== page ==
The world's first successful combat submarine, H.L. Hunley, was set upright in late June, only the second time the Confederate submarine has been moved since she mysteriously vanished
in February 1864 after sinking the Union
warship USS Housatonic. In 1995, the National Underwater Marine Agency found Hunley resting on the seabed at a 45-degree angle. In 2000,
a team of conservators, archaeologists and
engineers raised the sub and carefully placed
her in a conservation tank in Charleston, S.C., where she continued to rest at the same 45-degree angle on the slings used to raise her.
The team spent two years planning the rotation to an upright position, using a 3-D model to simulate the move. The operation began with two cranes raising the roughly 10-ton, 40-foot submarine three feet above the bottom of the drained conservation tank. With sensors rigged to detect any uneven weight distribution or major structural stress, workers then adjusted the slings to rotate Hunley a few millimeters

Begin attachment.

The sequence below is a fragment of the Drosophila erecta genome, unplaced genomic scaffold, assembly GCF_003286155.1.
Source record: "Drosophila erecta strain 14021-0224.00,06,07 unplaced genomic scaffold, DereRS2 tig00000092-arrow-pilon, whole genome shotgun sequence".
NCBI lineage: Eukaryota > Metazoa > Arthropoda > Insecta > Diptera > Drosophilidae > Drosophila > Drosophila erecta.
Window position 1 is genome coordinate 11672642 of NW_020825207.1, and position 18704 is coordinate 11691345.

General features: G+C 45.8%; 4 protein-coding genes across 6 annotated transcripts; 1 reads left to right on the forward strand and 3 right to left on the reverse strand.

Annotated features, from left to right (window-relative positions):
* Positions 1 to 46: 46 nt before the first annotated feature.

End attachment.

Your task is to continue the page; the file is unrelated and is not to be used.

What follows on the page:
at a time over three days, until her keel was
in position to rest on adjustable support blocks placed underneath it.
The Hunley team will now begin comprehensive conservation of the sub, including removing the layer of shell, sediment and rust that has covered her iron structure for nearly a century and a half.
|(Top left) Staff members at Clemson University's Warren Lasch Conservation Center rotate the Civil War submarine H.L. Hunley by releasing tension on chain hoists. (Top, right) Conservator Chris Watters operates one of the chain hoists used to slowly rotate the Hunley submarine into an upright position. (Bottom) Mike Drews, lab manager at Clemson University's Warren Lasch Conservation Center, inspects Hunley after the successful rotation of the Civil War submarine. (Photos by Friends of the Hunley / Cramer Gallimore)